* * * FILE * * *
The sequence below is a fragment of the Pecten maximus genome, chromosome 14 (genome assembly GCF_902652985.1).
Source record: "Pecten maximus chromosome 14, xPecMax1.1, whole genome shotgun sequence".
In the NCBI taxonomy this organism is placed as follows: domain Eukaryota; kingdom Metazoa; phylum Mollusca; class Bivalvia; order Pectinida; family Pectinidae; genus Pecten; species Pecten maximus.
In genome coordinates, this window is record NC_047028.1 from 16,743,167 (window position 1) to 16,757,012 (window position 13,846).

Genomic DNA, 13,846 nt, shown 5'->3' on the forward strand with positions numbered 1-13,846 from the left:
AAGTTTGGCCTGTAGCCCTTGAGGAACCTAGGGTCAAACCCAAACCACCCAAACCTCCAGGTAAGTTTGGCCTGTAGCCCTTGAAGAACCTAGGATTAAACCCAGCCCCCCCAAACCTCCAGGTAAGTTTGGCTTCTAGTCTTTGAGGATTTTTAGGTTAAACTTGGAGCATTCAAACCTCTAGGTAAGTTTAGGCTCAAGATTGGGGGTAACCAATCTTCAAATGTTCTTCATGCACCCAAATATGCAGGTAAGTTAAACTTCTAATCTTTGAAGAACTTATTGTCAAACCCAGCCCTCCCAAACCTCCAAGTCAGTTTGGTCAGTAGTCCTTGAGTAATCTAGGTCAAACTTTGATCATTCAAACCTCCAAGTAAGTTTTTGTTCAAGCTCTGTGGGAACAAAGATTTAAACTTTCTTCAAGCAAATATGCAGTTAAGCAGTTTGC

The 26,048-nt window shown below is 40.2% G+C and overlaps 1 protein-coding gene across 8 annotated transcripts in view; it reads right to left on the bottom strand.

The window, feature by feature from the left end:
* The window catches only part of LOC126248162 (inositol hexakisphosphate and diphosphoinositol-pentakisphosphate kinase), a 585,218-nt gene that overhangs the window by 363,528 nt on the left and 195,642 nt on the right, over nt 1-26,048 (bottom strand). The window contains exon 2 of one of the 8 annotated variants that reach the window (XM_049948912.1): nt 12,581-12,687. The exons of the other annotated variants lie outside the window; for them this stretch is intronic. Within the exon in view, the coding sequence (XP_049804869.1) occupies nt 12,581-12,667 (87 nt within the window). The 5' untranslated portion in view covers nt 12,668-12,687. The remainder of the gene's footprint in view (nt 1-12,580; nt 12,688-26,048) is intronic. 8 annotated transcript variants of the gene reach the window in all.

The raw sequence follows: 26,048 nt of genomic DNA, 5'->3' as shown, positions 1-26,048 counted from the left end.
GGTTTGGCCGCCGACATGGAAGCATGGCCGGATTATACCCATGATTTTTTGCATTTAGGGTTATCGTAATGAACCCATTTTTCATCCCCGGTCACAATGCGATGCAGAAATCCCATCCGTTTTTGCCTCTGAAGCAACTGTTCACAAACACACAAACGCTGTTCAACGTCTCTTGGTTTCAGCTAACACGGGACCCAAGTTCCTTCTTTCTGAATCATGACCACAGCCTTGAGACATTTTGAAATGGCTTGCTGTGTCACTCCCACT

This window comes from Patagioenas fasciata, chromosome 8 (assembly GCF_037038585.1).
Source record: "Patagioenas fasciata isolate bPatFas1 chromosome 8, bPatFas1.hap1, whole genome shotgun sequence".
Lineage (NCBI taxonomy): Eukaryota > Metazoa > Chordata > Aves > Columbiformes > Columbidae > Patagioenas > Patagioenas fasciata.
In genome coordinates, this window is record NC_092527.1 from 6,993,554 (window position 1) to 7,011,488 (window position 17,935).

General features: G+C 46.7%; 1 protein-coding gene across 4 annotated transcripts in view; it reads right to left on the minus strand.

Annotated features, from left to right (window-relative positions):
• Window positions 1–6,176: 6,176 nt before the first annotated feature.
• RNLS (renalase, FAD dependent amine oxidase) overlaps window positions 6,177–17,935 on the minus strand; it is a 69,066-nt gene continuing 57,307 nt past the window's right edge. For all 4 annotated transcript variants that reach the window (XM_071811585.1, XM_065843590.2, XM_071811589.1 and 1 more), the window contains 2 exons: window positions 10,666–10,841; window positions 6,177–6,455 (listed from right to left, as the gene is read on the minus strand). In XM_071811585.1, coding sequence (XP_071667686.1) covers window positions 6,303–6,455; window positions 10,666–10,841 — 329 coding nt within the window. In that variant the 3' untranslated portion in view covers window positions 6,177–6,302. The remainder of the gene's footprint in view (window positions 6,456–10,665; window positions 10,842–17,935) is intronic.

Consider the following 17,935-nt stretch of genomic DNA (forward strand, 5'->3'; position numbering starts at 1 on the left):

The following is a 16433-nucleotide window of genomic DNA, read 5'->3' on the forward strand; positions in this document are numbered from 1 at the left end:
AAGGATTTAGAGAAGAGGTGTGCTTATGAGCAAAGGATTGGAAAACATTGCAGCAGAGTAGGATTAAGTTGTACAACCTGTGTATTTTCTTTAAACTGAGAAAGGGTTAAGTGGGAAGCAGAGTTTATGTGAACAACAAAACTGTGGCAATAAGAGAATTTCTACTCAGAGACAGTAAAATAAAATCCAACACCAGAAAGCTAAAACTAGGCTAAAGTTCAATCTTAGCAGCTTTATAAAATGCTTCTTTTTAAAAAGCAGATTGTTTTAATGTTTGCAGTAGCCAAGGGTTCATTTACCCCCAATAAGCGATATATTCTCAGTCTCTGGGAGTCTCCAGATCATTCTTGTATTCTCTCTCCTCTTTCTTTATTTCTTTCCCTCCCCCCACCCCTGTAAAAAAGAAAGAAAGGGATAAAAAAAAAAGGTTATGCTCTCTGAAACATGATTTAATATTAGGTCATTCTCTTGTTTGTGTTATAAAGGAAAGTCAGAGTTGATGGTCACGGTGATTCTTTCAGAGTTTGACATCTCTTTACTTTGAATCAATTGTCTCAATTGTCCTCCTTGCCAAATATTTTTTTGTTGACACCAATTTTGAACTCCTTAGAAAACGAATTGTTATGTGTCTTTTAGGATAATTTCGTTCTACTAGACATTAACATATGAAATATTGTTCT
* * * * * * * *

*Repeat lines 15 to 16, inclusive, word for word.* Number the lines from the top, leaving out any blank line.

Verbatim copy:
In genome coordinates, this window is record NC_092527.1 from 6,993,554 (window position 1) to 7,011,488 (window position 17,935).

General features: G+C 46.7%; 1 protein-coding gene across 4 annotated transcripts in view; it reads right to left on the minus strand.